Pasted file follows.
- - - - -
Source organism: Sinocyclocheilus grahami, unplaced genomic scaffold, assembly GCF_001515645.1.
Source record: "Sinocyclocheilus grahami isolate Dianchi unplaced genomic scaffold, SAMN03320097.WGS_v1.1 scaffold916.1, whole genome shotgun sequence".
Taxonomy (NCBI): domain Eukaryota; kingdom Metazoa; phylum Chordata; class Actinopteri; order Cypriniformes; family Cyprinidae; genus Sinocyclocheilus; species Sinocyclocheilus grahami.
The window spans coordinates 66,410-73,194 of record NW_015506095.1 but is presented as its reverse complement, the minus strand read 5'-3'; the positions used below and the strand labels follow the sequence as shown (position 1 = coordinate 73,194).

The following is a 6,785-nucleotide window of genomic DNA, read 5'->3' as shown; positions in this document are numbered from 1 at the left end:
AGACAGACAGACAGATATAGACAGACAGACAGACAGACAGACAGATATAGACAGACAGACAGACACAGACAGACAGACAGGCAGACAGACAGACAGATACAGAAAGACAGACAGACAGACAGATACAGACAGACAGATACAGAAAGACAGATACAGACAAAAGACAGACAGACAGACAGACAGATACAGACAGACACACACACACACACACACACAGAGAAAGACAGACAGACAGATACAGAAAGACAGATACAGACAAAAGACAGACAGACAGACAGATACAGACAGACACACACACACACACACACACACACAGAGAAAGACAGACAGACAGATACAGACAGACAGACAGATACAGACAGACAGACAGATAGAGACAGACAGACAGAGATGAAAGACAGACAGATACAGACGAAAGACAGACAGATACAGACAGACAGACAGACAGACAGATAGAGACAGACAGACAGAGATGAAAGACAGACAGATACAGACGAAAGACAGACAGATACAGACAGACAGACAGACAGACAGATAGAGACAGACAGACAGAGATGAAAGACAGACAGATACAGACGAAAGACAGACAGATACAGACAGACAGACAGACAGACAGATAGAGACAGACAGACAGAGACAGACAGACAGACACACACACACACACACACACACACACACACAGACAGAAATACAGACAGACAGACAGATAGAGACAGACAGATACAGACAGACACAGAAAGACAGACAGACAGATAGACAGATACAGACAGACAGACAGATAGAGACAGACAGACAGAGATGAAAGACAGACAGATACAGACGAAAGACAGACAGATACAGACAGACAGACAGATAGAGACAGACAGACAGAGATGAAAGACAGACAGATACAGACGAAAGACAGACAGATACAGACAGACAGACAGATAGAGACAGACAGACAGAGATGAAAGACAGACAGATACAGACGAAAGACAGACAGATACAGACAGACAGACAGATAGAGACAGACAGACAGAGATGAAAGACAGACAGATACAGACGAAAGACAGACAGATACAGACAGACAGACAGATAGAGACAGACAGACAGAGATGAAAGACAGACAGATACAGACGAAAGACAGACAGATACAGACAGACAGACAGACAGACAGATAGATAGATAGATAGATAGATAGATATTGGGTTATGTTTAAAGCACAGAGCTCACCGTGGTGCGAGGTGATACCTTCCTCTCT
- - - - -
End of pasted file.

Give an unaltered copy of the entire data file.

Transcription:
Source organism: Sinocyclocheilus grahami, unplaced genomic scaffold, assembly GCF_001515645.1.
Source record: "Sinocyclocheilus grahami isolate Dianchi unplaced genomic scaffold, SAMN03320097.WGS_v1.1 scaffold916.1, whole genome shotgun sequence".
Taxonomy (NCBI): domain Eukaryota; kingdom Metazoa; phylum Chordata; class Actinopteri; order Cypriniformes; family Cyprinidae; genus Sinocyclocheilus; species Sinocyclocheilus grahami.
The window spans coordinates 66,410-73,194 of record NW_015506095.1 but is presented as its reverse complement, the minus strand read 5'-3'; the positions used below and the strand labels follow the sequence as shown (position 1 = coordinate 73,194).

The following is a 6,785-nucleotide window of genomic DNA, read 5'->3' as shown; positions in this document are numbered from 1 at the left end:
AGACAGACAGACAGATATAGACAGACAGACAGACAGACAGACAGATATAGACAGACAGACAGACACAGACAGACAGACAGGCAGACAGACAGACAGATACAGAAAGACAGACAGACAGACAGATACAGACAGACAGATACAGAAAGACAGATACAGACAAAAGACAGACAGACAGACAGACAGATACAGACAGACACACACACACACACACACACAGAGAAAGACAGACAGACAGATACAGAAAGACAGATACAGACAAAAGACAGACAGACAGACAGATACAGACAGACACACACACACACACACACACACACAGAGAAAGACAGACAGACAGATACAGACAGACAGACAGATACAGACAGACAGACAGATAGAGACAGACAGACAGAGATGAAAGACAGACAGATACAGACGAAAGACAGACAGATACAGACAGACAGACAGACAGACAGATAGAGACAGACAGACAGAGATGAAAGACAGACAGATACAGACGAAAGACAGACAGATACAGACAGACAGACAGACAGACAGATAGAGACAGACAGACAGAGATGAAAGACAGACAGATACAGACGAAAGACAGACAGATACAGACAGACAGACAGACAGACAGATAGAGACAGACAGACAGAGACAGACAGACAGACACACACACACACACACACACACACACACACAGACAGAAATACAGACAGACAGACAGATAGAGACAGACAGATACAGACAGACACAGAAAGACAGACAGACAGATAGACAGATACAGACAGACAGACAGATAGAGACAGACAGACAGAGATGAAAGACAGACAGATACAGACGAAAGACAGACAGATACAGACAGACAGACAGATAGAGACAGACAGACAGAGATGAAAGACAGACAGATACAGACGAAAGACAGACAGATACAGACAGACAGACAGATAGAGACAGACAGACAGAGATGAAAGACAGACAGATACAGACGAAAGACAGACAGATACAGACAGACAGACAGATAGAGACAGACAGACAGAGATGAAAGACAGACAGATACAGACGAAAGACAGACAGATACAGACAGACAGACAGATAGAGACAGACAGACAGAGATGAAAGACAGACAGATACAGACGAAAGACAGACAGATACAGACAGACAGACAGACAGACAGATAGATAGATAGATAGATAGATAGATATTGGGTTATGTTTAAAGCACAGAGCTCACCGTGGTGCGAGGTGATACCTTCCTCTCT